New motor vehicle dealers sold 14,250 units last year, marking a six-year high as the industry recovered from the depths plumbed in 2020 as a result of the fallout from the Covid-19 pandemic.
The orders rose 29.8 percent from 10,977 units sold in 2020, according to data from the Kenya Motor Vehicle Industry Association (KMI).
The formal dealers including Isuzu East Africa, Toyota Kenya, DT Dobie and Simba Corporation benefitted from then removal of restrictions aimed at curbing the spread of the pandemic.
The end of travel bans and closures of schools, among other measures, has revived consumer and capital spending, reviving economic activities.
Isuzu recorded a 29.2 percent sales growth in the review period to 5,609 units, representing a 32.7 percent market share.
Isuzu exclusively sells its namesake commercial vehicles comprising pick-ups, buses, trucks and SUVs (sport utility vehicles).
Toyota’s sales increased 46 percent to 3,748 units, giving it a 21.9 percent market share. The dealer sells its namesake and Hino passenger cars, pick-ups and trucks.
Dealers assembling their vehicles locally such as Isuzu, Toyota and Simba Corp have benefited the most from the sales rebound, with most of the orders being commercial vehicles such as buses, pick-ups and trucks.
The share of locally assembled vehicles rose to a record 70.6 percent of total sales in the year ended December 2021, moving 10,054 units compared to 4,195 units of fully-built imported vehicles.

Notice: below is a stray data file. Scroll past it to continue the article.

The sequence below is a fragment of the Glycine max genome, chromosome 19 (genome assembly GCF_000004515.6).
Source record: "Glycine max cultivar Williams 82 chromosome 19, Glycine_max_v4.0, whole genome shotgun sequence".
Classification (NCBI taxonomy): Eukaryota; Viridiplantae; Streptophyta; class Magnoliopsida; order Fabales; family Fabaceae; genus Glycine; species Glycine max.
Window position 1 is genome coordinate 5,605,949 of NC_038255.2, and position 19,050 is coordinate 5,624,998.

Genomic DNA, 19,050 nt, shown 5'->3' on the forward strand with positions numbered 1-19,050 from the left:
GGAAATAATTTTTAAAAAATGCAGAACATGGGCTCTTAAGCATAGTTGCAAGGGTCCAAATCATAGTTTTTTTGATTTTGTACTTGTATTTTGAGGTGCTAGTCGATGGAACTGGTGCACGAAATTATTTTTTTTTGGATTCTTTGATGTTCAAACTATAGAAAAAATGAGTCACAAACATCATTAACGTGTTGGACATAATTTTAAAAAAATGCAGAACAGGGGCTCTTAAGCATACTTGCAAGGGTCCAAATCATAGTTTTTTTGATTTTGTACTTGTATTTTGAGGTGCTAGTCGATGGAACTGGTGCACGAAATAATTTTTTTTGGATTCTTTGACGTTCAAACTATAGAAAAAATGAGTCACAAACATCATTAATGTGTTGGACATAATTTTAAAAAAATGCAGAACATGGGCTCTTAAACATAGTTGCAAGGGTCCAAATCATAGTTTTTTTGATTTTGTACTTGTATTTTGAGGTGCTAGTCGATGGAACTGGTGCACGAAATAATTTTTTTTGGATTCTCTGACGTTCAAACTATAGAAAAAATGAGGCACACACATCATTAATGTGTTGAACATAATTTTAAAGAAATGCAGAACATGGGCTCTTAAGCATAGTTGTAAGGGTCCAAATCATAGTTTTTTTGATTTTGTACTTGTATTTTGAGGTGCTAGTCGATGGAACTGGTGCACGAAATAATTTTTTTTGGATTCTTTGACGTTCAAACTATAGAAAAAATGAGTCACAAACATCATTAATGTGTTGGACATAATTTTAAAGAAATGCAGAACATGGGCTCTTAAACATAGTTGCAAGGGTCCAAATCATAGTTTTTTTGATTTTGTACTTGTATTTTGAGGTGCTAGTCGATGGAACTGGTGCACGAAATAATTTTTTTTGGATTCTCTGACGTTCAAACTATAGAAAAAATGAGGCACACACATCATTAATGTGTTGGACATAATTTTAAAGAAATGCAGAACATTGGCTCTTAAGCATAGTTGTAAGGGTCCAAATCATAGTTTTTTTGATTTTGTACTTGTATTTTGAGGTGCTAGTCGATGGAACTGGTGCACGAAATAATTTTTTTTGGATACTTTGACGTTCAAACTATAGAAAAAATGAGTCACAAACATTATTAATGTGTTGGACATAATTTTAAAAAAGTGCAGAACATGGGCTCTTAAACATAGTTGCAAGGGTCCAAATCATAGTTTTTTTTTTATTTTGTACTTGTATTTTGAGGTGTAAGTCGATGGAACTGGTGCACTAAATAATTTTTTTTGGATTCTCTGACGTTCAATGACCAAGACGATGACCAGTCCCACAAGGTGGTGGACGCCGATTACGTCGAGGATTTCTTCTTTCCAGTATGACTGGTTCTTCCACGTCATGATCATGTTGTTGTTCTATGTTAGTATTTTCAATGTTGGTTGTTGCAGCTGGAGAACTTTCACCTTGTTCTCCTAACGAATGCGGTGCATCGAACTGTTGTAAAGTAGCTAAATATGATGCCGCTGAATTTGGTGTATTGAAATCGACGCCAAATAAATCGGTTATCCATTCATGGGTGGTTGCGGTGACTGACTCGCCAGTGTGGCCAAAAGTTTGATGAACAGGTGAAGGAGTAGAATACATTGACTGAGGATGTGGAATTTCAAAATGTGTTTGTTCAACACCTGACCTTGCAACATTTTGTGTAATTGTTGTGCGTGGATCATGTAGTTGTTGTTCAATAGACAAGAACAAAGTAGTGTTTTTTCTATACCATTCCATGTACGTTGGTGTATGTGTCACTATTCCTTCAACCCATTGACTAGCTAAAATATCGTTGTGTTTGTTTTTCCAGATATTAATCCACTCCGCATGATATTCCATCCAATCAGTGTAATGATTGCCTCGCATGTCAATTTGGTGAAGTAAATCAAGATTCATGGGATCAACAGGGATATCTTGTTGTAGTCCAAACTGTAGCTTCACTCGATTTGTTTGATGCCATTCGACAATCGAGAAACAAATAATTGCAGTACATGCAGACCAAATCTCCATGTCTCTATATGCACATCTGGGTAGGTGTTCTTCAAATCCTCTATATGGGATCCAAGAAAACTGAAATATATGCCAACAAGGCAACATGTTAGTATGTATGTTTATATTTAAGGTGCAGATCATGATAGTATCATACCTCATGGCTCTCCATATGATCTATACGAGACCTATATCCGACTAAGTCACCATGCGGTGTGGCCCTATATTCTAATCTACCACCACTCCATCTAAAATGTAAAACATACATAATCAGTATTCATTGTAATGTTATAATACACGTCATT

The formal dealers continue to gain as the economy recovers from the shocks of the Covid-19 pandemic though a global shortage of semiconductors presents new risks of supply disruption and higher vehicle prices.
Global automakers including Toyota and Volkswagen are cutting their production in the wake of inadequate supply of semiconductors –a key component of vehicles’ electronic parts. The economic expansion seen from last year is expected to continue in the short term, lifting demand for vehicles and other goods.
“Economic recovery from the effects of the Covid-19 pandemic continued in the third quarter of 2021 as a result of the gradual easing of containment measures instituted to curb the spread of the disease,” KNBS said.
“Real GDP grew by 9.9 percent in the third quarter of 2021 compared to a contraction of 2.1 percent in the same quarter of 2020.”
KNBS said the performance was driven by significant rebounds in most economic activities that had contracted in the third quarter of 2020.